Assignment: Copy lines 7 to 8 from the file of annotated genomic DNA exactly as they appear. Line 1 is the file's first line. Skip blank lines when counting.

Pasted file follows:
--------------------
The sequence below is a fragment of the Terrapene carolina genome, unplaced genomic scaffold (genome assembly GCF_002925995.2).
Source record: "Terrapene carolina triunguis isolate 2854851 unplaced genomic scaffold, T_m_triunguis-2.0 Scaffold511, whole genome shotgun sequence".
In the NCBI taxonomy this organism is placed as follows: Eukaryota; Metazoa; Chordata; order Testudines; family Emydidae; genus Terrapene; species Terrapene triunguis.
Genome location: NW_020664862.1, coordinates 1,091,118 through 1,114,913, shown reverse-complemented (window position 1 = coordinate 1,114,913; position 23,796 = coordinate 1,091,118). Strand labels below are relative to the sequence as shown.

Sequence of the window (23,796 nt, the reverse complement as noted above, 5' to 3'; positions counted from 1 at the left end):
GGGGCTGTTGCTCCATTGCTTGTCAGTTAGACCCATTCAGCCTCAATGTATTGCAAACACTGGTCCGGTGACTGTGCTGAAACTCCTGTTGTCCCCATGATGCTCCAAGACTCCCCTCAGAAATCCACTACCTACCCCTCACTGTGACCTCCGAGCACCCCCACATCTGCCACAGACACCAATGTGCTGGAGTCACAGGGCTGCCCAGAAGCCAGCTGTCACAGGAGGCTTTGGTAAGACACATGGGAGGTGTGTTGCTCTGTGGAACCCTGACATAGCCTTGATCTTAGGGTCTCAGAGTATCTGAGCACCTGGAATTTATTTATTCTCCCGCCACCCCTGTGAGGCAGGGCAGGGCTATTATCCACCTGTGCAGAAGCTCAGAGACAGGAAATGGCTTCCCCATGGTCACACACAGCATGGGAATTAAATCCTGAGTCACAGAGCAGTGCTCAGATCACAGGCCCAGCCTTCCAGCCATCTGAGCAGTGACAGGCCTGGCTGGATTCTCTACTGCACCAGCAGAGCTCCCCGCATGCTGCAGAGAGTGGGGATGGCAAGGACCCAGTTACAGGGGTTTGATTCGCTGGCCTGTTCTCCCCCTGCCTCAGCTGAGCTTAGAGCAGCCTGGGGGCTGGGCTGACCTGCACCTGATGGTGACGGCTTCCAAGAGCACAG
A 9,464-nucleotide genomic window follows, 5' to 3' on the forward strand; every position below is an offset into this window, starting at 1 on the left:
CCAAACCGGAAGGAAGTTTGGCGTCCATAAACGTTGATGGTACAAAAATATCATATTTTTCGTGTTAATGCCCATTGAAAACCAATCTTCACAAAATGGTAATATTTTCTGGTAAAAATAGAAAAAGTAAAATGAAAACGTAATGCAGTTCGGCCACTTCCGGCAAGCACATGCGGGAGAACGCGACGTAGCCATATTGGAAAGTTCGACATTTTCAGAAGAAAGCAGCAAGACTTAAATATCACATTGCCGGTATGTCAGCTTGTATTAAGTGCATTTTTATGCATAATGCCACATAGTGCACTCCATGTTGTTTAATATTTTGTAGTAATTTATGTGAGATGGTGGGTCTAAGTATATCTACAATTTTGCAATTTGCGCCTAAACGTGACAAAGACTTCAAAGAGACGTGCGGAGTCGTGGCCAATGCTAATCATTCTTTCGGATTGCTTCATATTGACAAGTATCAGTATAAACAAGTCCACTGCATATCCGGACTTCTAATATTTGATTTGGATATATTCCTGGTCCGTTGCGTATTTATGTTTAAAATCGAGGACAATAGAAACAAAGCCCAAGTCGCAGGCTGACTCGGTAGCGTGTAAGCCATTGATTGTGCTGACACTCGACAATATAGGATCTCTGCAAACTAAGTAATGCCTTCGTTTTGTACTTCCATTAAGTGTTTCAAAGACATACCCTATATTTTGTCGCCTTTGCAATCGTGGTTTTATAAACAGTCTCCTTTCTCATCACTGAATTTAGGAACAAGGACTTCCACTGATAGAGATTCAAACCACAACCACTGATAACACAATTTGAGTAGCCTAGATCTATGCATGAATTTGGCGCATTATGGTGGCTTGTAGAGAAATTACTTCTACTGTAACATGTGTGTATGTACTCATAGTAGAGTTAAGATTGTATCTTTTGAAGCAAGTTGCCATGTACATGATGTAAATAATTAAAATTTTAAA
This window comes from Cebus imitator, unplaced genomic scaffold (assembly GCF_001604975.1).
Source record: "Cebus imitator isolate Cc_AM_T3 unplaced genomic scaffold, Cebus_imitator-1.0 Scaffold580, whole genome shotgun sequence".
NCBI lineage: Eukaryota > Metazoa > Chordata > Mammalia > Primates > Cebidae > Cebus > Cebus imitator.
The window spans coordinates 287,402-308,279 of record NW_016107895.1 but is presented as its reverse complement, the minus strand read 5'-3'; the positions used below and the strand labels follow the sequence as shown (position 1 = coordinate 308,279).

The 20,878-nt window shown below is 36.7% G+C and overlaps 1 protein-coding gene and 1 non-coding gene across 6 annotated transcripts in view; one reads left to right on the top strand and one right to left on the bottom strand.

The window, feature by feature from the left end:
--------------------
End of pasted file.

A 9,464-nucleotide genomic window follows, 5' to 3' on the forward strand; every position below is an offset into this window, starting at 1 on the left:
CCAAACCGGAAGGAAGTTTGGCGTCCATAAACGTTGATGGTACAAAAATATCATATTTTTCGTGTTAATGCCCATTGAAAACCAATCTTCACAAAATGGTAATATTTTCTGGTAAAAATAGAAAAAGTAAAATGAAAACGTAATGCAGTTCGGCCACTTCCGGCAAGCACATGCGGGAGAACGCGACGTAGCCATATTGGAAAGTTCGACATTTTCAGAAGAAAGCAGCAAGACTTAAATATCACATTGCCGGTATGTCAGCTTGTATTAAGTGCATTTTTATGCATAATGCCACATAGTGCACTCCATGTTGTTTAATATTTTGTAGTAATTTATGTGAGATGGTGGGTCTAAGTATATCTACAATTTTGCAATTTGCGCCTAAACGTGACAAAGACTTCAAAGAGACGTGCGGAGTCGTGGCCAATGCTAATCATTCTTTCGGATTGCTTCATATTGACAAGTATCAGTATAAACAAGTCCACTGCATATCCGGACTTCTAATATTTGATTTGGATATATTCCTGGTCCGTTGCGTATTTATGTTTAAAATCGAGGACAATAGAAACAAAGCCCAAGTCGCAGGCTGACTCGGTAGCGTGTAAGCCATTGATTGTGCTGACACTCGACAATATAGGATCTCTGCAAACTAAGTAATGCCTTCGTTTTGTACTTCCATTAAGTGTTTCAAAGACATACCCTATATTTTGTCGCCTTTGCAATCGTGGTTTTATAAACAGTCTCCTTTCTCATCACTGAATTTAGGAACAAGGACTTCCACTGATAGAGATTCAAACCACAACCACTGATAACACAATTTGAGTAGCCTAGATCTATGCATGAATTTGGCGCATTATGGTGGCTTGTAGAGAAATTACTTCTACTGTAACATGTGTGTATGTACTCATAGTAGAGTTAAGATTGTATCTTTTGAAGCAAGTTGCCATGTACATGATGTAAATAATTAAAATTTTAAA